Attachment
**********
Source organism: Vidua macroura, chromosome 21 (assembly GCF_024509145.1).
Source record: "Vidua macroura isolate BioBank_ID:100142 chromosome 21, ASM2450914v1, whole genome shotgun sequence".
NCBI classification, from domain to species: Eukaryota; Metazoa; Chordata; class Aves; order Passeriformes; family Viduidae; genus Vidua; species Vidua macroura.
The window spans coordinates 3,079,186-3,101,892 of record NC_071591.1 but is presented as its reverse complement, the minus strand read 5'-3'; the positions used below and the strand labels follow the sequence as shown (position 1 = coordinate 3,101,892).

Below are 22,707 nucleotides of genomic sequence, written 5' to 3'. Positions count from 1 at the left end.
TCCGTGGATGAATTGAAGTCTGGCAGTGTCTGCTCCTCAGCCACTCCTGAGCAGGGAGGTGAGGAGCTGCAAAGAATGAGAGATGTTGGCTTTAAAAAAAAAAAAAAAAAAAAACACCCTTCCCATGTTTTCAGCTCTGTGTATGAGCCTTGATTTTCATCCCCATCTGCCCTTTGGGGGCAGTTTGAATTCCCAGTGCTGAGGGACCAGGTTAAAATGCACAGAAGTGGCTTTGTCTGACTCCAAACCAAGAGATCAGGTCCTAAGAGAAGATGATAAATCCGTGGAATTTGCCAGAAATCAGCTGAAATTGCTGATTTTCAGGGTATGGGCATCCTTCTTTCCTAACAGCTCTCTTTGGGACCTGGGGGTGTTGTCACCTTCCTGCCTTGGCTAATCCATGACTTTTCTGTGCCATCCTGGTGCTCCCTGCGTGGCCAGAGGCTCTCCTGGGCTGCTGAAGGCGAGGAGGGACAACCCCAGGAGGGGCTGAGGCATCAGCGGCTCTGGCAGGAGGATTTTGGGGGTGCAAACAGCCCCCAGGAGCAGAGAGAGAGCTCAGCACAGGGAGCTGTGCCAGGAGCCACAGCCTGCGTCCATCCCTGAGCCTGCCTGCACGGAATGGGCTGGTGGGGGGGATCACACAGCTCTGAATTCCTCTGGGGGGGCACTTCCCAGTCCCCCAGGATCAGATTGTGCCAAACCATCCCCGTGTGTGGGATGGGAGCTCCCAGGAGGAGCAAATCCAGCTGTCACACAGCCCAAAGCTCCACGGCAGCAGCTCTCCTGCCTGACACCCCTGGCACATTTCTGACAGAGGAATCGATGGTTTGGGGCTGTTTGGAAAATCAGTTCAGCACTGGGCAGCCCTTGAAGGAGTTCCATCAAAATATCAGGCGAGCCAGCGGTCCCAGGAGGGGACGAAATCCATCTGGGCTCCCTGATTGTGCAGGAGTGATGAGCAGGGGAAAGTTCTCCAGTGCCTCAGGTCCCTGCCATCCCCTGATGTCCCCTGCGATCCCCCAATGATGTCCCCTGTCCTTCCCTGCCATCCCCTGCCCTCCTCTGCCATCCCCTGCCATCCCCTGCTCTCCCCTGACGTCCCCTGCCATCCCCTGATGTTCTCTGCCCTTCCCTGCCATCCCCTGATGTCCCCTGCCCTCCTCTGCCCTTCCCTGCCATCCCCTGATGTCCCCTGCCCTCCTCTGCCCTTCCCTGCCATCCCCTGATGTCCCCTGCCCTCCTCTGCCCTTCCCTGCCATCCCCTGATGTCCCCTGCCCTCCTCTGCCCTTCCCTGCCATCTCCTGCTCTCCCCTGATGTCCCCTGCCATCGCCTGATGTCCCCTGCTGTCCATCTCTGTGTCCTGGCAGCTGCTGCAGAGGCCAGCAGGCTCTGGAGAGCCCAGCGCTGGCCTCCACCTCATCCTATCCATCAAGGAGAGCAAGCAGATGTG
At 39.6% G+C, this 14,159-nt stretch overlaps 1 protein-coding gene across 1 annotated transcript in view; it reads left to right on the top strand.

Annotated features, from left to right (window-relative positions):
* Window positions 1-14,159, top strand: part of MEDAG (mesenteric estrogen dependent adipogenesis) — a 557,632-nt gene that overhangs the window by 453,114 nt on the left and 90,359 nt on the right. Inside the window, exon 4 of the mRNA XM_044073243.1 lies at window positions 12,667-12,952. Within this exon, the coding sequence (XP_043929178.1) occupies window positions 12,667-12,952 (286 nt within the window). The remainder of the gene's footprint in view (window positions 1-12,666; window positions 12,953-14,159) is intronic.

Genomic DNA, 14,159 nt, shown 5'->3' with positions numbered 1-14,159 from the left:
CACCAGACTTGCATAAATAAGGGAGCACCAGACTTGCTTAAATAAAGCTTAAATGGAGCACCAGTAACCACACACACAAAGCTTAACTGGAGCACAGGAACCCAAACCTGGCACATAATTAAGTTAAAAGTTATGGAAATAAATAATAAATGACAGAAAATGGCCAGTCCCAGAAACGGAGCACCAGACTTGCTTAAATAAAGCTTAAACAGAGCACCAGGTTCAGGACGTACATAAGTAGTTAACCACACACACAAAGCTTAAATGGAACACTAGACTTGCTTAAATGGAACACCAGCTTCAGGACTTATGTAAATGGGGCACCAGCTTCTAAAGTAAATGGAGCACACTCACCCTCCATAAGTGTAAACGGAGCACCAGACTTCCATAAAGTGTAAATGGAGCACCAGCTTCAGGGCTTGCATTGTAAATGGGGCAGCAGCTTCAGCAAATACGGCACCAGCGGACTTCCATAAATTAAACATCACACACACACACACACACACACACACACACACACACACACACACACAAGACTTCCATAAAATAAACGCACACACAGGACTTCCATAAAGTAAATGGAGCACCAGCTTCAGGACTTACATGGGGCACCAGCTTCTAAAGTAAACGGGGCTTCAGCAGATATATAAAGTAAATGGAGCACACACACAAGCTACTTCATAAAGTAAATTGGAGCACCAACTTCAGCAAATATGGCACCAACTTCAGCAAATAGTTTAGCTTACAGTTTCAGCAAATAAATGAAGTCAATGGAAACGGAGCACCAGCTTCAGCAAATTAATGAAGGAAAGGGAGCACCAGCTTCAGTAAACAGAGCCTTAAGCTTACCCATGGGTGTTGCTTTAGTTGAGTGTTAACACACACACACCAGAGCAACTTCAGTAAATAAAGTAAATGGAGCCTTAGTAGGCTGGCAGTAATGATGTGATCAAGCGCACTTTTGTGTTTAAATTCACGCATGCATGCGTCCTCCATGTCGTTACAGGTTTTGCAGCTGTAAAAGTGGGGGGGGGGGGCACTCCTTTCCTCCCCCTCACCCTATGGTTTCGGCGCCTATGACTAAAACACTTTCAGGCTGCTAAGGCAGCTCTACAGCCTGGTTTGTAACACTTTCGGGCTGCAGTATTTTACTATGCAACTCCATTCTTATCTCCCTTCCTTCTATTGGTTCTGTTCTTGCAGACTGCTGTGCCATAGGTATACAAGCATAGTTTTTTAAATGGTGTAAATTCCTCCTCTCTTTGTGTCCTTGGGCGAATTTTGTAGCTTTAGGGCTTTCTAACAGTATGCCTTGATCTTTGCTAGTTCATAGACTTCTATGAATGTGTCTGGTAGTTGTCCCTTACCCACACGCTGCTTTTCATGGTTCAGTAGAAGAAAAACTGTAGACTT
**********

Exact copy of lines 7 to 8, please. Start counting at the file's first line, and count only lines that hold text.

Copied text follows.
At 39.6% G+C, this 14,159-nt stretch overlaps 1 protein-coding gene across 1 annotated transcript in view; it reads left to right on the top strand.

Annotated features, from left to right (window-relative positions):